So I looked up a recipe for cocktail sauce, then made up my own version, except without the tomatoes blended into it. Just because it looks cooler that way. And… well, this is what I came up with.
It actually turned out very well. Son has fallen in love with the sauce… it goes amazingly well with seafood.
Mochi Cakes, for a fantastic gluten-free potluck picnic in SFPosted on October 15th, 2010 · 5 Comments »Other Recipes
I love cooking for other people.
Happy Birthday, Sushi Day – Hajime’s Hotate, and a ContestPosted on November 1st, 2009 · 51 Comments »Other Recipes
Three years. 200 posts. 2000+ comments. 500,000 visitors. 1.5 million pageviews. It’s been quite a ride, here on Sushi Day. There have been some great posts and some complete and total flops (that still get angry comments!), we’ve all learned a lot and there have been some amazing opportunities that have come from this blog. Such as that dinner at Mashiko, where this creation comes from. Technically it’s not sushi, as there’s no sumeshi involved… but it’s easily one of my favorite sashimi creations I’ve ever had. Obviously, I had to share it with you.
But when it all comes down to it, it’s really you guys who make Sushi Day what it is. I could post every day, but if nobody read, nobody commented… I’d be nowhere. So today, on Sushi Day’s third birthday, I want to give back to you guys, with a contest.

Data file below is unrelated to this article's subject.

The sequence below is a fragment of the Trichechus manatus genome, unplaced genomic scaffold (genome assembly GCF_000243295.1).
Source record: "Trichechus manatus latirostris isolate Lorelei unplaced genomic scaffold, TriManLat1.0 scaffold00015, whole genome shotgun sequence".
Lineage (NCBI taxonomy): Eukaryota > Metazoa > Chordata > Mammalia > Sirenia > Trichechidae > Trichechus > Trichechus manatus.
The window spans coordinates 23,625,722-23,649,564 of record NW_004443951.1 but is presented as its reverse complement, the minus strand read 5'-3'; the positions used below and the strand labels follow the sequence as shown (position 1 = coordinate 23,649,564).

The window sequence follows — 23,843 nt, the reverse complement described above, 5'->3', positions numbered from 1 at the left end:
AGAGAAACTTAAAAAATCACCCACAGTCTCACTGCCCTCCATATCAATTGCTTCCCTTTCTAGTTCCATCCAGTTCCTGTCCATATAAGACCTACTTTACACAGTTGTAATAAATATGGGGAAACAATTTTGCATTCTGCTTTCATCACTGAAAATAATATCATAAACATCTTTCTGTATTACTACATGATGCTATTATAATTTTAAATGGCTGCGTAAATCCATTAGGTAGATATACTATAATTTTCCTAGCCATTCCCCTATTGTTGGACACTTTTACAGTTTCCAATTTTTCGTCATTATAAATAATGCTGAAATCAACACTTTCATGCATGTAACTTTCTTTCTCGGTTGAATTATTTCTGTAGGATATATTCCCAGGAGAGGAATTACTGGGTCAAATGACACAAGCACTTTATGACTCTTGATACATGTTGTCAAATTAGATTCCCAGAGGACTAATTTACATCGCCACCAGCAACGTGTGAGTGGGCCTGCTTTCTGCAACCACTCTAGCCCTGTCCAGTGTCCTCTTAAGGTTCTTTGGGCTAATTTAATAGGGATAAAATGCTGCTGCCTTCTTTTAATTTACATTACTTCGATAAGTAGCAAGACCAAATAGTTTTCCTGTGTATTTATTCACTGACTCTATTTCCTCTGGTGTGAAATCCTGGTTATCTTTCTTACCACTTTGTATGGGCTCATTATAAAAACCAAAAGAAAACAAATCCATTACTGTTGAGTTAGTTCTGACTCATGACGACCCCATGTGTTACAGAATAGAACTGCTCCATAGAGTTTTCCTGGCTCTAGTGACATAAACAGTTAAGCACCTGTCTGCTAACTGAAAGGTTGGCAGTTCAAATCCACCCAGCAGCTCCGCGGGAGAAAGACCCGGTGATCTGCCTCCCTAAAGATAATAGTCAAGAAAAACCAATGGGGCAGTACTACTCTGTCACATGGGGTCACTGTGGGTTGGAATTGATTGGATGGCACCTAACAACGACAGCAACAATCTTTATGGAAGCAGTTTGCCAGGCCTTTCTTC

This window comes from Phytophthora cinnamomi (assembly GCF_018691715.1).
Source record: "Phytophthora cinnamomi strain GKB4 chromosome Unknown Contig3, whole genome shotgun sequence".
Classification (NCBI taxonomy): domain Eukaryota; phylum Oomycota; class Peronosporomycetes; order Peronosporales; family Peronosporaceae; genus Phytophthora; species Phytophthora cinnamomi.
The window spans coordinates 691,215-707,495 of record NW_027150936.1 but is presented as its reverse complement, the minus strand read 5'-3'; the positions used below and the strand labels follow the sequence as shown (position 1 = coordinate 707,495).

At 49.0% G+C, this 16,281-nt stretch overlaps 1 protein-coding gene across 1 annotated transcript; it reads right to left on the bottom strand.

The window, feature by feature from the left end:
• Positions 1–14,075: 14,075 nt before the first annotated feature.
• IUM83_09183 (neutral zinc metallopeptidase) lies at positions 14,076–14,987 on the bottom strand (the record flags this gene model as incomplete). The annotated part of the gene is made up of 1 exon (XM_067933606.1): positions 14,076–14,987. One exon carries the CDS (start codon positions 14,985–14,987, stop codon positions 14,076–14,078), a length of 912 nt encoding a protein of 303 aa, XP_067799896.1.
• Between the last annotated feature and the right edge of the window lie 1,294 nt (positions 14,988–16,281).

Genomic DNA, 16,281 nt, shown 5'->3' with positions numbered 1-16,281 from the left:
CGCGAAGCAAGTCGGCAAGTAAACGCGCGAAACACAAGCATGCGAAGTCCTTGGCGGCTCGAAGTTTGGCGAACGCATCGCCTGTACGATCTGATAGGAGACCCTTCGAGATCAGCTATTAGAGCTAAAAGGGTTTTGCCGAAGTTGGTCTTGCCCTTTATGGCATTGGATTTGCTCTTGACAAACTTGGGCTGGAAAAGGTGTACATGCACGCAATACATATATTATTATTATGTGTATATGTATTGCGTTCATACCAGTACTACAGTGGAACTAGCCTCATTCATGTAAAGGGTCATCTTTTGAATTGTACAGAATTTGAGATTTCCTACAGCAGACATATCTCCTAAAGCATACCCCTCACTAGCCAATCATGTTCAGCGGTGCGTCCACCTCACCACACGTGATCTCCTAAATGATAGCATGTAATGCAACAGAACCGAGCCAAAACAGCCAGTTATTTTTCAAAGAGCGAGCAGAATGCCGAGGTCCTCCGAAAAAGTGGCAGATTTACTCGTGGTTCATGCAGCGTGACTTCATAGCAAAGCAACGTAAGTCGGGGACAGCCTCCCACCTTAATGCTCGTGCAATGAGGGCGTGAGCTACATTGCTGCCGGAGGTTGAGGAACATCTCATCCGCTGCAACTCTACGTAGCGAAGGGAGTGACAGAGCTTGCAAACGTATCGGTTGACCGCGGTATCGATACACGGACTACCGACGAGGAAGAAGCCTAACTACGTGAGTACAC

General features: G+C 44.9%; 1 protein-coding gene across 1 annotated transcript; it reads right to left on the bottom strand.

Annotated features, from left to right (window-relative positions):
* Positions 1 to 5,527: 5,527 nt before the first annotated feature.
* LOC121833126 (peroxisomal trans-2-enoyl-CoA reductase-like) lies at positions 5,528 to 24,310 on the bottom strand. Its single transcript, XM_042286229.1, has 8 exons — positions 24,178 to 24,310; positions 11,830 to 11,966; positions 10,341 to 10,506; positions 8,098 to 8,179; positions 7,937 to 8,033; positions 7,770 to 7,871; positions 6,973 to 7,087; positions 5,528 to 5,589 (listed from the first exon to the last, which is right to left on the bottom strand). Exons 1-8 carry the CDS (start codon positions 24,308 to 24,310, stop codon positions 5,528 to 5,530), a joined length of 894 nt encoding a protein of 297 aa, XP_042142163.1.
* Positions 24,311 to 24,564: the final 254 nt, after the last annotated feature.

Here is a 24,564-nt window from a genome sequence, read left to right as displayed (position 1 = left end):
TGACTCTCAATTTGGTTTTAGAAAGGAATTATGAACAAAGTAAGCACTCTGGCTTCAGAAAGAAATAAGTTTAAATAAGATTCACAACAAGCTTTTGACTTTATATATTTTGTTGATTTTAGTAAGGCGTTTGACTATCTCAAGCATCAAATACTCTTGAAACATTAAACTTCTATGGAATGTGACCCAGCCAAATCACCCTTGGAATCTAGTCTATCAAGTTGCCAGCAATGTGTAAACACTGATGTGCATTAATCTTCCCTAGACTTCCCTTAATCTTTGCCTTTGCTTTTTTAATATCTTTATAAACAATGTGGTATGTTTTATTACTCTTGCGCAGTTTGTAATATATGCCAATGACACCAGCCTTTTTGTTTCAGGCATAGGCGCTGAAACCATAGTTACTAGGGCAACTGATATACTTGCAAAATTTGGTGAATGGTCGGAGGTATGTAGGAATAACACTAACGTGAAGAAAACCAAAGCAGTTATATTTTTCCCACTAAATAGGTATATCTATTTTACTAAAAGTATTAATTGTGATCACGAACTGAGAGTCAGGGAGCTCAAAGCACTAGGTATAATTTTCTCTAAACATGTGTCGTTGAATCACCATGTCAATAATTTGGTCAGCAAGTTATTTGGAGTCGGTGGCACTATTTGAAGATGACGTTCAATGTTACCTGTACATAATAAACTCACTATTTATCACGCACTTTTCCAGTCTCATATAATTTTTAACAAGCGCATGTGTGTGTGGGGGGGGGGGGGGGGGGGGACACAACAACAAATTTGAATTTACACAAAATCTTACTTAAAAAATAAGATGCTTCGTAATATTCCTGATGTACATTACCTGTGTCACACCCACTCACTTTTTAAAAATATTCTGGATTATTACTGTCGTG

I’m giving away 3 sushi kits – each includes a rolling mat, a package of nori, a bottle of sushi vinegar, a bottle of shoyu, and a tube of wasabi. (Actual items may be slightly different from those pictured.) Everything you need to make sushi at home… all you need to provide is the rice, the fillings, and a few sushi lovers. And heck, I’ll even throw in a Sushi Day shirt – any size you want – for the winners.
All you have to do to enter the contest is leave a comment on this post by 11:59pm PST on November 7th, 2009. That’s a week from now. And if you want a second entry, just tweet about this contest with a link to this post, then come back here and leave a link to your tweet in a second comment. Then I’ll randomly pick the winners, and announce them a week from today.
And if you don’t win? I’ll put the sushi kits in our store a week from today, so you can purchase one for yourself.
- 6 sashimi-grade scallops
- 1 cup crab
- 1 tbsp mayonnaise
- 1 tsp Sriracha sauce
- 2 slices ham
- 1/2 avocado
- a small handful of black sesame seeds
- Slice each scallop in half, like you’re cutting open a sandwich roll.
- Mix the crab, mayonnaise, and Sriracha sauce.
- Slice each piece of ham into thirds, lengthwise.
- Cut the avocado in half, discarding the pit.
- Use a large spoon to scoop the avocado out of the hard skin, being careful to keep the avocado half as whole as possible.
- Slice the avocado into slices, and then in half width-wise.
- Place one half of each scallop on a plate.
- Pile a small scoop of the crab mix on the scallop half.
- Top with the second half of the scallop.
- Wrap a slice of ham around the circumference of the scallop/crab sandwich.
- Top with two half-slices of avocado. Sprinkle with black sesame seeds.
Serving Size: 1 piece Hajime’s Hotate
- Calories: 88
- Fat: 5g, 8% DV
- Saturated Fat: 1g, 4% DV
- Cholesterol: 10mg, 3% DV
- Sodium: 274mg, 11% DV
- Total Carbohydrates: 5g, 2% DV
- Dietary Fiber: 0g, 1% DV
- Sugars: 1g
- Protein: 5g, 11% DV
- Vitamin A: 1%
- Vitamin C: 4%
- Calcium: 2%
- Iron: 2%
- Magnesium: 6%
- Potassium: 5%
Percent Daily Values are based on a 2000 calorie diet. These values are only estimates based on the individual ingredients, and not meant to replace the advice of a medical professional.